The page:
'I got to see extreme ends of the spectrum'

  • Nikhilesh Bhattacharya, Hindustan Times, Bangalore
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  • Updated: Oct 02, 2011 12:22 IST

In less than three months, Arul Suppiah has seen the best and the worst of bowling in T20s.

On July 5, Suppiah's part-time left-arm spin brought him world record T20 figures of six for five runs while playing for Somerset against Glamorgan, on a turning pitch in Cardiff. Last Sunday, when Somerset took on Kolkata Knight Riders in the main draw of the Champions League T20 in Hyderabad, Suppiah went for 30 off one over. "I got to see the other end of spectrum, but I will learn from that," he told HT. "Definitely a dangerous batsman," he said of Yusuf Pathan, who hit him for four sixes.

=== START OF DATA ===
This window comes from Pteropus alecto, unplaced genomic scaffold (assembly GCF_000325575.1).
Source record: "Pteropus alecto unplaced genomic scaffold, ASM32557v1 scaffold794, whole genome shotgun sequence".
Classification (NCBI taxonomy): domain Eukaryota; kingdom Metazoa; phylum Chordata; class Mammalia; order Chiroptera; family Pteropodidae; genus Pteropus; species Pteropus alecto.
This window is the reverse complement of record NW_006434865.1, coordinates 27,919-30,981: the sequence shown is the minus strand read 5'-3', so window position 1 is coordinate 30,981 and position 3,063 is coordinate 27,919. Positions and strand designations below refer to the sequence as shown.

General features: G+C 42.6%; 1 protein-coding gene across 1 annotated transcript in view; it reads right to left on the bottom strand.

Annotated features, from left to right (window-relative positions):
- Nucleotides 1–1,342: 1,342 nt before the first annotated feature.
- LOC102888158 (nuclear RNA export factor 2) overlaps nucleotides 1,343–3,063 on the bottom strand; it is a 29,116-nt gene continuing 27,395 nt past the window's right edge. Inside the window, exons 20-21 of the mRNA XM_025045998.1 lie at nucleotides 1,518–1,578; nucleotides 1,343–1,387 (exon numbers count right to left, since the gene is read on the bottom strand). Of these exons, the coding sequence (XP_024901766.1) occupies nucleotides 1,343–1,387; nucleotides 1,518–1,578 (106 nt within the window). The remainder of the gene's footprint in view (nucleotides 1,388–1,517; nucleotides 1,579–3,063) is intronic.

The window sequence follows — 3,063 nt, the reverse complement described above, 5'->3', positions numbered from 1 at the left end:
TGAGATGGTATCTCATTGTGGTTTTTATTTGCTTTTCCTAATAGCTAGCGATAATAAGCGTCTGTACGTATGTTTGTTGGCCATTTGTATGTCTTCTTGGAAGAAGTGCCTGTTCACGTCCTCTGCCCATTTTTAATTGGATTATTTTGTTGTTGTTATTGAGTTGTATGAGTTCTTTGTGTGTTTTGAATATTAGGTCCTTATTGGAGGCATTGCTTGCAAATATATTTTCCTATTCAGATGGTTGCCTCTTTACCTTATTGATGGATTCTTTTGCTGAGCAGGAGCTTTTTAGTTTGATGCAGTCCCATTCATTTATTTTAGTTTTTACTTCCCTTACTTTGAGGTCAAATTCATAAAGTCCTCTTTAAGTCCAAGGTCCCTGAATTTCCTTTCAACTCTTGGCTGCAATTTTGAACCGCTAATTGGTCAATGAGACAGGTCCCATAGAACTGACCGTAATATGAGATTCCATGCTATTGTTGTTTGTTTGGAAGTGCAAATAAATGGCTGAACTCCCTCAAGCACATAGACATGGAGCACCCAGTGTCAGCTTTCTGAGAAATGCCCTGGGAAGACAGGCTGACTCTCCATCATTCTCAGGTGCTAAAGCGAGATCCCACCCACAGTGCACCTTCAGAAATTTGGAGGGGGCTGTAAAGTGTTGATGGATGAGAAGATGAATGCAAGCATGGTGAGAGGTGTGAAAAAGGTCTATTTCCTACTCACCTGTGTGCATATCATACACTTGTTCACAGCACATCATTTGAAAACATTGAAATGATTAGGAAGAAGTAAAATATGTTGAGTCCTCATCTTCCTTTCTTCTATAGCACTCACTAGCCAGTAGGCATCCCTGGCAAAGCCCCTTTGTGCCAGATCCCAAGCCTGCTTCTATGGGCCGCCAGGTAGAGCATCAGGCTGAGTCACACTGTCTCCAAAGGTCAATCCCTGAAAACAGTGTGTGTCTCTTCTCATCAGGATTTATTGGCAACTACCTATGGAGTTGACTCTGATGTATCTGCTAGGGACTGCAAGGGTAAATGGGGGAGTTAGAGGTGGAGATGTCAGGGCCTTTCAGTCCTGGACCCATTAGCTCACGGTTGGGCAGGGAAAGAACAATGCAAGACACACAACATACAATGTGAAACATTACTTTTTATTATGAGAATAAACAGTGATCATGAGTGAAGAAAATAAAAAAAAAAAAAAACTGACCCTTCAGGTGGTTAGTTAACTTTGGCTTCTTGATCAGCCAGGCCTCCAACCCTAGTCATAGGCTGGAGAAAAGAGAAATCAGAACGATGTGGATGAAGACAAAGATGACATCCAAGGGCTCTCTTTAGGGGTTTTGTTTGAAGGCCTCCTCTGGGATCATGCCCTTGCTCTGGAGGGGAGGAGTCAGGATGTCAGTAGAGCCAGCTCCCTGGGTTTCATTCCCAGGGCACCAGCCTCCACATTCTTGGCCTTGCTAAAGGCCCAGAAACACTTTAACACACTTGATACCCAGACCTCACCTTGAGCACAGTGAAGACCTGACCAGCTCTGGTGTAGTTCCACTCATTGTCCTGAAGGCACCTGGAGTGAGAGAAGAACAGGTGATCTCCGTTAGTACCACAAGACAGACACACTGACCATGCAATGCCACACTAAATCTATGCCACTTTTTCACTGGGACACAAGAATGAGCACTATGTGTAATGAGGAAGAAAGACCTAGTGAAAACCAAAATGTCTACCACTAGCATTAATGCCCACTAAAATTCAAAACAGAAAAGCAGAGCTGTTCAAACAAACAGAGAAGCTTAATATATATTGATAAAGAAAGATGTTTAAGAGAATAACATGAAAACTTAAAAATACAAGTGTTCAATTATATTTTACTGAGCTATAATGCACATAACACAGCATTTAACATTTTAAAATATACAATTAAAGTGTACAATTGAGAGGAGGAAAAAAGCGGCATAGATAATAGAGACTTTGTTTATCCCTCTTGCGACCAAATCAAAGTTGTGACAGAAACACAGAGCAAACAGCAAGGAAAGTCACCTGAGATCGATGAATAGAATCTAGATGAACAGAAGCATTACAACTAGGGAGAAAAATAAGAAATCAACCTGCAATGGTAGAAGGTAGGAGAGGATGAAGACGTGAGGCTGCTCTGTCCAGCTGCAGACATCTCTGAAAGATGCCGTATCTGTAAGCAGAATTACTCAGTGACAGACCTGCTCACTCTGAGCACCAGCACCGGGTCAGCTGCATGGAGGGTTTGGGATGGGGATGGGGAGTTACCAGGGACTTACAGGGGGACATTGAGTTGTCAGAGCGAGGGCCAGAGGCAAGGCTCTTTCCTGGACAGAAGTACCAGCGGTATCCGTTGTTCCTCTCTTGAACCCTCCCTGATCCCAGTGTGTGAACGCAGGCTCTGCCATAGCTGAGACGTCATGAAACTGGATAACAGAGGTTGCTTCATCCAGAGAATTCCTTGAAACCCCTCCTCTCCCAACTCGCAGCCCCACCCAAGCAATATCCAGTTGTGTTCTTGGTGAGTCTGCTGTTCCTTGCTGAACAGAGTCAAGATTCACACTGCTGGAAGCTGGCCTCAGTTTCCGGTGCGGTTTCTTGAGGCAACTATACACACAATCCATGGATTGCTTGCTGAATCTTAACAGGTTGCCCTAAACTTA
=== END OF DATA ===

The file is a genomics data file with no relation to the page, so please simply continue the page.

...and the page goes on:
From the car parks of Kuala Lumpur to the Somerset team via Millfield School and Exeter University in the UK, Suppiah's life has been quite a journey. "We would play in a car park, in the evening, as soon as the cars disappeared."

There was also a little driveway at home where he would play with his elder brother Rohan. "We would break loads of windows and mum would get upset," Suppiah said. Both brothers went on to play for Malaysia.

As a 12-year-old, Suppiah caught the eye of Sir Richard Hadlee during a cricket clinic in Kuala Lumpur. Suppiah was sent to the UK to further his studies and his game.

Although he holds a degree in accounting and finance, he has played as a pro for Somerset for nine years, mainly as a batsman.

 

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